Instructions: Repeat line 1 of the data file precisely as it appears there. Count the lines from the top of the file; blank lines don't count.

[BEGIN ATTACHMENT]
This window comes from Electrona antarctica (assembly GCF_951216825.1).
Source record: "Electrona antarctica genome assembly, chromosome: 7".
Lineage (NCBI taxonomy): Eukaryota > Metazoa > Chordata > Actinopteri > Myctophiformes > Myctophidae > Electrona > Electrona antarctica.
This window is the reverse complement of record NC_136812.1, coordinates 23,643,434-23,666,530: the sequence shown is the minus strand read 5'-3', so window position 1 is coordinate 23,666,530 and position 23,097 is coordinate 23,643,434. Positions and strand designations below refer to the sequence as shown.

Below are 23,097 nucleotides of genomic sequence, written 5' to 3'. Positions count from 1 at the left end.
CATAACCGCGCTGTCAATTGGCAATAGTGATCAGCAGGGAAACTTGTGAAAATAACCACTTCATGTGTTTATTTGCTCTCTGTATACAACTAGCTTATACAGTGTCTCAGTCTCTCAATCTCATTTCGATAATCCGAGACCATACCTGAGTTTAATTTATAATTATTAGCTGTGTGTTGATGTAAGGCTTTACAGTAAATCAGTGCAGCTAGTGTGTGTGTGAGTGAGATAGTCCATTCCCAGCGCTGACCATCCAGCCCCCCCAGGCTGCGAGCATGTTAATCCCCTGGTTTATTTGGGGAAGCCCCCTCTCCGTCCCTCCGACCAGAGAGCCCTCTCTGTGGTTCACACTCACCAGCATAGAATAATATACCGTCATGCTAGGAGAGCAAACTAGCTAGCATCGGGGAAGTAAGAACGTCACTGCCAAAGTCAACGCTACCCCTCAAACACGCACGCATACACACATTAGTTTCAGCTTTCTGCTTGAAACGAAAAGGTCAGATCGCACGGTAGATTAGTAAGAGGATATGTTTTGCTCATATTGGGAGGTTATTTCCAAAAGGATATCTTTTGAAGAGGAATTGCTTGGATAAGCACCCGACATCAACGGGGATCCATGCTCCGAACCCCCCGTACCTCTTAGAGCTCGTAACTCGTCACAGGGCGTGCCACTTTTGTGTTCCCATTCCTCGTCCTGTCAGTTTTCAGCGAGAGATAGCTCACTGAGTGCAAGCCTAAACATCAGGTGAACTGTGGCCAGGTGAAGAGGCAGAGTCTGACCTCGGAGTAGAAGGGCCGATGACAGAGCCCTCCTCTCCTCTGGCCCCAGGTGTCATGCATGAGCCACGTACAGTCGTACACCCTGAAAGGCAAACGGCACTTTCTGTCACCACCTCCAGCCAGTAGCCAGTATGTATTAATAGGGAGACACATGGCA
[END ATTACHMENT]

This window comes from Electrona antarctica (assembly GCF_951216825.1).